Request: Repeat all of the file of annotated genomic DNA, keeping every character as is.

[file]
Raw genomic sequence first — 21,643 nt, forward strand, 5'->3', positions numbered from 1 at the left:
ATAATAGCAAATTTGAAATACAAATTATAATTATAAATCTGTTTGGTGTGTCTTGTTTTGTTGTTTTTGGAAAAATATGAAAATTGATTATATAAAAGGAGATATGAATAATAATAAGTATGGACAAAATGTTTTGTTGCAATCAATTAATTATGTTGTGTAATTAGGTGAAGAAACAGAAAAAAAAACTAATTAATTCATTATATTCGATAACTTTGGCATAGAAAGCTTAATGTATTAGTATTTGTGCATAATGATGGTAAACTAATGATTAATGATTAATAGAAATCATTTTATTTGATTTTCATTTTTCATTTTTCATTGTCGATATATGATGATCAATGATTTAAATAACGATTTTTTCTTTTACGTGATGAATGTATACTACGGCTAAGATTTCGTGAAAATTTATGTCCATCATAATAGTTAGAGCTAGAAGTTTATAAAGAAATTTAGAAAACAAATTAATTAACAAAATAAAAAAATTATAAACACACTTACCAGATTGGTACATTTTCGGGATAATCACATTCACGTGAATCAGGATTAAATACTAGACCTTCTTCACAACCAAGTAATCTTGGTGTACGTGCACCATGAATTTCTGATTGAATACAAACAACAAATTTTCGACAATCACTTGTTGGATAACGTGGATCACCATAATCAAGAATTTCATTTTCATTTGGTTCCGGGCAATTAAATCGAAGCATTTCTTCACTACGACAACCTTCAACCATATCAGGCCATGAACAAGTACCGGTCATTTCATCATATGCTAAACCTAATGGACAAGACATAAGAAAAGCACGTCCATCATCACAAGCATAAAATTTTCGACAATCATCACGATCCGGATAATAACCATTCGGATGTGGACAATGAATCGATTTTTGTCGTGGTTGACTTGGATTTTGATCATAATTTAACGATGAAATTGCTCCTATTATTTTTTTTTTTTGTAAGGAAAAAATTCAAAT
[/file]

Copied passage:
Raw genomic sequence first — 21,643 nt, forward strand, 5'->3', positions numbered from 1 at the left:
ATAATAGCAAATTTGAAATACAAATTATAATTATAAATCTGTTTGGTGTGTCTTGTTTTGTTGTTTTTGGAAAAATATGAAAATTGATTATATAAAAGGAGATATGAATAATAATAAGTATGGACAAAATGTTTTGTTGCAATCAATTAATTATGTTGTGTAATTAGGTGAAGAAACAGAAAAAAAAACTAATTAATTCATTATATTCGATAACTTTGGCATAGAAAGCTTAATGTATTAGTATTTGTGCATAATGATGGTAAACTAATGATTAATGATTAATAGAAATCATTTTATTTGATTTTCATTTTTCATTTTTCATTGTCGATATATGATGATCAATGATTTAAATAACGATTTTTTCTTTTACGTGATGAATGTATACTACGGCTAAGATTTCGTGAAAATTTATGTCCATCATAATAGTTAGAGCTAGAAGTTTATAAAGAAATTTAGAAAACAAATTAATTAACAAAATAAAAAAATTATAAACACACTTACCAGATTGGTACATTTTCGGGATAATCACATTCACGTGAATCAGGATTAAATACTAGACCTTCTTCACAACCAAGTAATCTTGGTGTACGTGCACCATGAATTTCTGATTGAATACAAACAACAAATTTTCGACAATCACTTGTTGGATAACGTGGATCACCATAATCAAGAATTTCATTTTCATTTGGTTCCGGGCAATTAAATCGAAGCATTTCTTCACTACGACAACCTTCAACCATATCAGGCCATGAACAAGTACCGGTCATTTCATCATATGCTAAACCTAATGGACAAGACATAAGAAAAGCACGTCCATCATCACAAGCATAAAATTTTCGACAATCATCACGATCCGGATAATAACCATTCGGATGTGGACAATGAATCGATTTTTGTCGTGGTTGACTTGGATTTTGATCATAATTTAACGATGAAATTGCTCCTATTATTTTTTTTTTTTGTAAGGAAAAAATTCAAAT